BEING THE JOURNAL OF THE AVICULTURAL SOCIETY FOR THE STUDY OF BRITISH AND FOREIGN BIRDS IN FREEDOM AND CAPTIVITY.
. . .
The Bengalese. — Mr. Taka-Tsukasa’s article which is com-
menced in the present number reminds us that Japanese and Chinese
birds have practically disappeared from the European bird market
since the war. The little Bengalese in its three varieties has not been seen for years. It is an extraordinary little bird which is happier in a small cage than anywhere else. It nests freely in any cage, and if you keep a number together the hens will all lay in the same nest and rear their young indiscriminately, and if you like to change their eggs for those of any other small ornamental Finch they do not mind, but will carefully hatch them and foster the chicks as if they were their own.
Japanese Aviculture. — The Japanese appear to be getting very
keen on aviculture, according to Mr. Taka-Tsukasa, and we think our
members will be interested in his article, which will be continued in
the next number. We much hope that British aviculturists are not
becoming less keen, but we fear their numbers are considerably less
than they were before the war. An exchange of experiences between
the Japanese and ourselves will be very useful, and we hope will
. . .
AVICULTURE IN JAPAN
By N. Taka-Tsukasa
Thinking that some readers of this Magazine are interested in the
cage-birds of Japan, and also in the manner the Japanese keep these
birds, I am writing an article on the aviculture of Japan. For a
considerable time the Japanese have kept both native and foreign
birds in cages. Japanese history tells us that for the last 1,700 years the Japanese Bush Warbler was kept for the sake of its beautiful song, and that the Parrots, Peacocks, and Magpies have been imported from Corea for over 1,000 years.
During this period many times we have had both progress and
retrogression of this art, and about 100 years ago it was at its highest point, when we arrived at the present method of keeping birds.
During this epoch we have had many books on the subject of bird-
keeping, and many foreign birds were bred and reared in cages and
aviaries, such as the Mannikins, Pheasants, Peafowl, Ducks, and some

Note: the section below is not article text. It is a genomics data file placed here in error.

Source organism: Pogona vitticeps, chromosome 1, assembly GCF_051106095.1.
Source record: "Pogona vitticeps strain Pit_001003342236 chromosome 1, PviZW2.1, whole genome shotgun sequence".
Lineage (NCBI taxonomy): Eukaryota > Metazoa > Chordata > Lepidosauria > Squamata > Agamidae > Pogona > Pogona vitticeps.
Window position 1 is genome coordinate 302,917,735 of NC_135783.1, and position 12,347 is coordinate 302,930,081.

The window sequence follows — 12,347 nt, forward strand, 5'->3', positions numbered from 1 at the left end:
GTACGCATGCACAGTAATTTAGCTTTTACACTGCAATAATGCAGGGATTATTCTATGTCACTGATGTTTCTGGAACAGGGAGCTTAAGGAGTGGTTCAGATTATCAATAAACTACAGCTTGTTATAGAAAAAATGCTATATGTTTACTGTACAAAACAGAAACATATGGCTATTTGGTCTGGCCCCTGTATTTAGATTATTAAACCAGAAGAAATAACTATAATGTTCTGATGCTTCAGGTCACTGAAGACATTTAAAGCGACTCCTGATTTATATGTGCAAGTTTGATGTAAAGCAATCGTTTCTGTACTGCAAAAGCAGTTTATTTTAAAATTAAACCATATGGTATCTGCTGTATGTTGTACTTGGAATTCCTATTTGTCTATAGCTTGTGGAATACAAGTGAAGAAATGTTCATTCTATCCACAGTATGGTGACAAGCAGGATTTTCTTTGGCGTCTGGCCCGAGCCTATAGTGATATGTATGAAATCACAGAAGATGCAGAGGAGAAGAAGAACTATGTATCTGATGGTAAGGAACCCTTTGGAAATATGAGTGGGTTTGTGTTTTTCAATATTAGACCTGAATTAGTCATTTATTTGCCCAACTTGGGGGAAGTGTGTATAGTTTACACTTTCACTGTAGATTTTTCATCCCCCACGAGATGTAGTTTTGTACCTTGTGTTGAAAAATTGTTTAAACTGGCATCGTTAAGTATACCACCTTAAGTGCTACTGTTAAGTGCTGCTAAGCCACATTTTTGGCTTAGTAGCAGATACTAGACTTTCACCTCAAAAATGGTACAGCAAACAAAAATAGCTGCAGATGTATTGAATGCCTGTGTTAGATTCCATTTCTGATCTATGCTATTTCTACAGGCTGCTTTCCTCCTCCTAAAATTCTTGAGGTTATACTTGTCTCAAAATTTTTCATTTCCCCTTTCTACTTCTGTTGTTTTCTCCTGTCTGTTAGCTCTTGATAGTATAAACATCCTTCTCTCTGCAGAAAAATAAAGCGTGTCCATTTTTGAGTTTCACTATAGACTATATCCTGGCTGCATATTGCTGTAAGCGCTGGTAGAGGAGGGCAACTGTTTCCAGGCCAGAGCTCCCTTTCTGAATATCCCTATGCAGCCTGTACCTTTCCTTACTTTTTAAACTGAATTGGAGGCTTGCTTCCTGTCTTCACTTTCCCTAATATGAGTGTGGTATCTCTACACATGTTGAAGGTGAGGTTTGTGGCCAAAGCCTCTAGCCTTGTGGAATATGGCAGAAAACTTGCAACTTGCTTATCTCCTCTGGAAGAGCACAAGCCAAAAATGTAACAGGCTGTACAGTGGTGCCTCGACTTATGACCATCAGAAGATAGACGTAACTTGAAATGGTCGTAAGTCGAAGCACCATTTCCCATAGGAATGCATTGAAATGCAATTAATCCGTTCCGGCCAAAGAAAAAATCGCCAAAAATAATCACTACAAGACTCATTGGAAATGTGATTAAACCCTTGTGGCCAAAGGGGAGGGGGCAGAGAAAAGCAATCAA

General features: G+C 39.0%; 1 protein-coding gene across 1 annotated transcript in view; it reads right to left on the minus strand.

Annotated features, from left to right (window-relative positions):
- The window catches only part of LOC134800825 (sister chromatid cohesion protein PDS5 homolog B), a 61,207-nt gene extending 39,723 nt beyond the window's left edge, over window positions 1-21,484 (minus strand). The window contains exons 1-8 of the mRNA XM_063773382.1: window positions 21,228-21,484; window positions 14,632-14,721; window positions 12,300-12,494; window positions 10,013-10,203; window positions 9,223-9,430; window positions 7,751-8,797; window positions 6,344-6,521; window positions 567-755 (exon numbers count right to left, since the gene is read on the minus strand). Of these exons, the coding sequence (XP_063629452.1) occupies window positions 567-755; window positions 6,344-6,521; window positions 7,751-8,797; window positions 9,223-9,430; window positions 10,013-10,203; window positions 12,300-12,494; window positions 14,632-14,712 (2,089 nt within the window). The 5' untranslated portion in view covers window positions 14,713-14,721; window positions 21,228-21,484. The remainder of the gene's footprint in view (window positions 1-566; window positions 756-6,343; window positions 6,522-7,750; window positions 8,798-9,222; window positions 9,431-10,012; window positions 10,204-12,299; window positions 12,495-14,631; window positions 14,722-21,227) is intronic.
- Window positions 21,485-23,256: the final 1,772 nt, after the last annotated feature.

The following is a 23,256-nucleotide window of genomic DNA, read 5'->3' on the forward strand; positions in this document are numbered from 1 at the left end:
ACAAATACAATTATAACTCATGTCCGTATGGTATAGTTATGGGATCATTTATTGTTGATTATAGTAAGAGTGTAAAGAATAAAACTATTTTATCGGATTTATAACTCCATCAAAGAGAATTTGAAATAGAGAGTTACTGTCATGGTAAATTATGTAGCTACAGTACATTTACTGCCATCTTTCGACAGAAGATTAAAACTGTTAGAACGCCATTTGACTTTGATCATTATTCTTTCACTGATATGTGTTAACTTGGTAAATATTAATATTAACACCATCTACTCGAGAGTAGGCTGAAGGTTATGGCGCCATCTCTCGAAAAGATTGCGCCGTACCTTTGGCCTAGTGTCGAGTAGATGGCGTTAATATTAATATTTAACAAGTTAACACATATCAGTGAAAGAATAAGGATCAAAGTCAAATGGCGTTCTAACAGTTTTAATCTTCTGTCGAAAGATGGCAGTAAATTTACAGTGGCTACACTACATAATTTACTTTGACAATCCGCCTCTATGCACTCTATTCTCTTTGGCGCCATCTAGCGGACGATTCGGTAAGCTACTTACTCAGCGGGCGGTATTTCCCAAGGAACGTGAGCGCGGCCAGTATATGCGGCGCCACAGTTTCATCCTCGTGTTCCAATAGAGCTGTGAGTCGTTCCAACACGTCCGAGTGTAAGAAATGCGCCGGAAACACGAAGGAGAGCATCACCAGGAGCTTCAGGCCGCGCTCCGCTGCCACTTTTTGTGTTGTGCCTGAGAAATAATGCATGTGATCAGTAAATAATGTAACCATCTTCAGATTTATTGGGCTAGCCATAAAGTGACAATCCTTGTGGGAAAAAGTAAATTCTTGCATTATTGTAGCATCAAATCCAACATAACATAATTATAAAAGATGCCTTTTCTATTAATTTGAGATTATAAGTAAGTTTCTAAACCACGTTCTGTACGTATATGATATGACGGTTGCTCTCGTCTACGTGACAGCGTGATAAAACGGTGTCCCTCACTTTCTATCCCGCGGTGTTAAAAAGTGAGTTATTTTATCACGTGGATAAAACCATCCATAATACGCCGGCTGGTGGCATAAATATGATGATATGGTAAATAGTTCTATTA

species of Soft-bills and Parrots, especially the Temmink’s Robin,
the White-headed Black Bulbul, the Hill Mynah, and the Purple-
capped Lory, which were bred in outdoor aviaries, and it is said that
the Crested Sheldrake was profusely imported from either Corea or
China during this time.
The Crested Sheldrake is now so scarce that there are only two
specimens in existence in the world, and even these are only stuffed
16 N. Taka-Tsukasa — Aviculture in Japan
At present the aviculture of Japan is progressing rapidly, and many
bird-lovers are eagerly studying it. In the Meiji years this was much
neglected, and I think that the aviculturist of Japan will soon arrive at the same level on this subject as the Europeans. Last year an avicultural society began to hold its meetings in Tokyo. These are
held every other month.
The Japanese aviculturists separate the cage birds, as Europeans
do, into two groups, namely, the seed-eaters or hard-bills and the
insect-eaters or soft-bills.
(a) Seed-eaters or Hard-bills
The Japanese bird-lovers give this group of birds chiefly various
kinds of millet (the Japanese name is Awa), Panicum miliaceum (Kibi)
and Panicum frumentaceum (Hiye), in the same manner as the canary
seed and millet are used by the Europeans, and also, in like manner as the Europeans, the Japanese mix any two kinds of Panicum, which
I mentioned above, in the same quantity for their food, and often add